Akram Nassar, director of the Qatar Red Crescent in the Gaza Strip, told Al-Monitor that the “Gaza Deserves a Better Life” campaign seeks to support 12 humanitarian projects in Gaza in the fields of health, water, environmental reform and social development. The total value of the projects is estimated at 53 million Qatari riyals ($15 million).

Nassar said the Qatari organizations were compelled to launch the campaign in Gaza due to the deterioration of its humanitarian situation, the decline of basic services, the exacerbating poverty and unemployment. He noted that funding would start as soon as the campaign ends and the sums of money for the project implementation become available.

According to Nassar, the Qatar Red Crescent has implemented 80 relief and development projects in the Gaza Strip since the beginning of its work there in 2008. The projects have cost a total of $110 million and benefited more than a million Gaza residents.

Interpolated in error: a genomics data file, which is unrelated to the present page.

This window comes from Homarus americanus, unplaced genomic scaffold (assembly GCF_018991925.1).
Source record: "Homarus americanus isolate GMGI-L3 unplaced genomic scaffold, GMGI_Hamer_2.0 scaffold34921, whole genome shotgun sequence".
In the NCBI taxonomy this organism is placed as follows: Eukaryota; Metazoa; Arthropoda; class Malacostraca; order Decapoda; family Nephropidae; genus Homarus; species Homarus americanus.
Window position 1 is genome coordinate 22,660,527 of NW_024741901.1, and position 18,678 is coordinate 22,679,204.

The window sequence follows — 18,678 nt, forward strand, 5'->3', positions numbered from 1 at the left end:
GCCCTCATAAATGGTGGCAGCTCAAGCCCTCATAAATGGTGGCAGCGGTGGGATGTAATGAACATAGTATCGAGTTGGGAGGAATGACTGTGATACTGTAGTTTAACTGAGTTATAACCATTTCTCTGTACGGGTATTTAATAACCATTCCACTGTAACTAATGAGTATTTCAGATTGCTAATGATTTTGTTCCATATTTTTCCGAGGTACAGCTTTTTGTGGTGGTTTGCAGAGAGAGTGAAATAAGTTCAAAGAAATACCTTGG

Qatar Charity, an organization participating in the campaign, announced Oct. 14 that its projects annually benefit 800,000 Palestinians or 40% of the population of the Gaza Strip.

By supporting Palestinians, Qatar wants to cement its political position in the Middle East. Qatar has good relations with Hamas, and in July 2018, Qatar indirectly brokered the truce between Hamas and Israel amid rising Palestinian protests on the eastern border of the Gaza Strip.

The Gaza Strip's tough economic and humanitarian situation stems from the 12-year Israeli blockade. The PA slashed government employees’ salaries in the Gaza Strip in March 2017, and the United States halted more than $500 million in humanitarian aid to the UN Relief and Works Agency for Palestine (UNRWA) and to development projects in Palestinian territories.

Ahmed Majdalani, a member of the PLO's Executive Committee, told Al-Monitor, “We will not stand idly while the parties implicated in this dirty game that overstepped the Palestinian government and leadership offer aid to the Gaza Strip. Mladenov is one of them, and we no longer accept any dealings with him. We have asked the UN secretary-general to stop Mladenov from continuing to overstep.”

In response, Secretary-General Antonio Guterres said Oct. 12 that he fully supports Mladenov’s efforts.

Majdalani said help is being given to Hamas under the pretext of humanitarian aid while in reality it aims to cement Hamas’ rule in the Gaza Strip, give it legitimacy and prepare it to be a future partner in the US plan to separate the West Bank from the Gaza Strip.